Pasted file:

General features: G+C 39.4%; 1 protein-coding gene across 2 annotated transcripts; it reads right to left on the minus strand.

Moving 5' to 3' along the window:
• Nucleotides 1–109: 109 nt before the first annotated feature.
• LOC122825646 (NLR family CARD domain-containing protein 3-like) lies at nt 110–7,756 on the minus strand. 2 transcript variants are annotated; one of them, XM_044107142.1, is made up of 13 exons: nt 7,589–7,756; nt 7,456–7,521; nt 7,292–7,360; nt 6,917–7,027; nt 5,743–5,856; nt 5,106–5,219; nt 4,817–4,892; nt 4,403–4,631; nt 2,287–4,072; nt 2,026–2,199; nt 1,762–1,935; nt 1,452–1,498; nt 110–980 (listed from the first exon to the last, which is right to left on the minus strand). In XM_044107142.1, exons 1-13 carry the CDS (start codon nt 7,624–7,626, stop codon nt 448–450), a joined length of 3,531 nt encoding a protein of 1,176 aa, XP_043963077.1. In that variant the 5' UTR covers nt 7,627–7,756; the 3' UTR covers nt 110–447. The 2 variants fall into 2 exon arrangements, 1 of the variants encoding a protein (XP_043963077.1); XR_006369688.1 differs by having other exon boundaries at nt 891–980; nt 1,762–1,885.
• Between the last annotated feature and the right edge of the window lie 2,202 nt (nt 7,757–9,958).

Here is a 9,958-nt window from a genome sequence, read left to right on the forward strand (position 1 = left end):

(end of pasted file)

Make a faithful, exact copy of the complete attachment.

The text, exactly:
General features: G+C 39.4%; 1 protein-coding gene across 2 annotated transcripts; it reads right to left on the minus strand.

Moving 5' to 3' along the window:
• Nucleotides 1–109: 109 nt before the first annotated feature.
• LOC122825646 (NLR family CARD domain-containing protein 3-like) lies at nt 110–7,756 on the minus strand. 2 transcript variants are annotated; one of them, XM_044107142.1, is made up of 13 exons: nt 7,589–7,756; nt 7,456–7,521; nt 7,292–7,360; nt 6,917–7,027; nt 5,743–5,856; nt 5,106–5,219; nt 4,817–4,892; nt 4,403–4,631; nt 2,287–4,072; nt 2,026–2,199; nt 1,762–1,935; nt 1,452–1,498; nt 110–980 (listed from the first exon to the last, which is right to left on the minus strand). In XM_044107142.1, exons 1-13 carry the CDS (start codon nt 7,624–7,626, stop codon nt 448–450), a joined length of 3,531 nt encoding a protein of 1,176 aa, XP_043963077.1. In that variant the 5' UTR covers nt 7,627–7,756; the 3' UTR covers nt 110–447. The 2 variants fall into 2 exon arrangements, 1 of the variants encoding a protein (XP_043963077.1); XR_006369688.1 differs by having other exon boundaries at nt 891–980; nt 1,762–1,885.
• Between the last annotated feature and the right edge of the window lie 2,202 nt (nt 7,757–9,958).

Here is a 9,958-nt window from a genome sequence, read left to right on the forward strand (position 1 = left end):